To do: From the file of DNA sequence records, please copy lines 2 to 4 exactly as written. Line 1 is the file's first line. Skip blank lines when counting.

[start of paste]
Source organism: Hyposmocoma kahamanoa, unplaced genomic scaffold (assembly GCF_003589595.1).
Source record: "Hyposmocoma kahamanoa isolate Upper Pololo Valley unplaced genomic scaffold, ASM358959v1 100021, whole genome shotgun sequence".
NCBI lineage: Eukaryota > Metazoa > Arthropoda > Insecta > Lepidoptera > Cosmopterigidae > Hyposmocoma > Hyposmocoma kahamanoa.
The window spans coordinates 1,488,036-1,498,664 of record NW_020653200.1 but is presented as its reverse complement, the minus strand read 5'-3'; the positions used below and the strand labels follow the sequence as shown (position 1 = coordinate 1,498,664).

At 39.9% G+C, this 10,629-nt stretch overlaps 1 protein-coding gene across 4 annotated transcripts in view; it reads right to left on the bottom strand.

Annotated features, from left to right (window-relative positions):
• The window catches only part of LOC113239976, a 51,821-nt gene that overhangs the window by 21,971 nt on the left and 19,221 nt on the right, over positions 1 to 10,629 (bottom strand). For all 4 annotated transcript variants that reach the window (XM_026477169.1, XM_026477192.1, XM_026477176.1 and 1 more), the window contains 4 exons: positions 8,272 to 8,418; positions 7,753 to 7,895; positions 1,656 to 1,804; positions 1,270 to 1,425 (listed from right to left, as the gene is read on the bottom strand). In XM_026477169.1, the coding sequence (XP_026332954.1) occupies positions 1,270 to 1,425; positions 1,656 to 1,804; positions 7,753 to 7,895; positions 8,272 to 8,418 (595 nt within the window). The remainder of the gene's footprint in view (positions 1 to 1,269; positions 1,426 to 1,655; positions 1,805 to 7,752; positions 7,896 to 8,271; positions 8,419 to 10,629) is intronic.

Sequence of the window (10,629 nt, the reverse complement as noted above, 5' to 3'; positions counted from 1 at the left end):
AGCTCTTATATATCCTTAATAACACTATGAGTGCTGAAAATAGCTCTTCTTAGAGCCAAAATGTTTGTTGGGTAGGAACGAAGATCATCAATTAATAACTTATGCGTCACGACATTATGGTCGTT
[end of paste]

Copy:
Source record: "Hyposmocoma kahamanoa isolate Upper Pololo Valley unplaced genomic scaffold, ASM358959v1 100021, whole genome shotgun sequence".
NCBI lineage: Eukaryota > Metazoa > Arthropoda > Insecta > Lepidoptera > Cosmopterigidae > Hyposmocoma > Hyposmocoma kahamanoa.
The window spans coordinates 1,488,036-1,498,664 of record NW_020653200.1 but is presented as its reverse complement, the minus strand read 5'-3'; the positions used below and the strand labels follow the sequence as shown (position 1 = coordinate 1,498,664).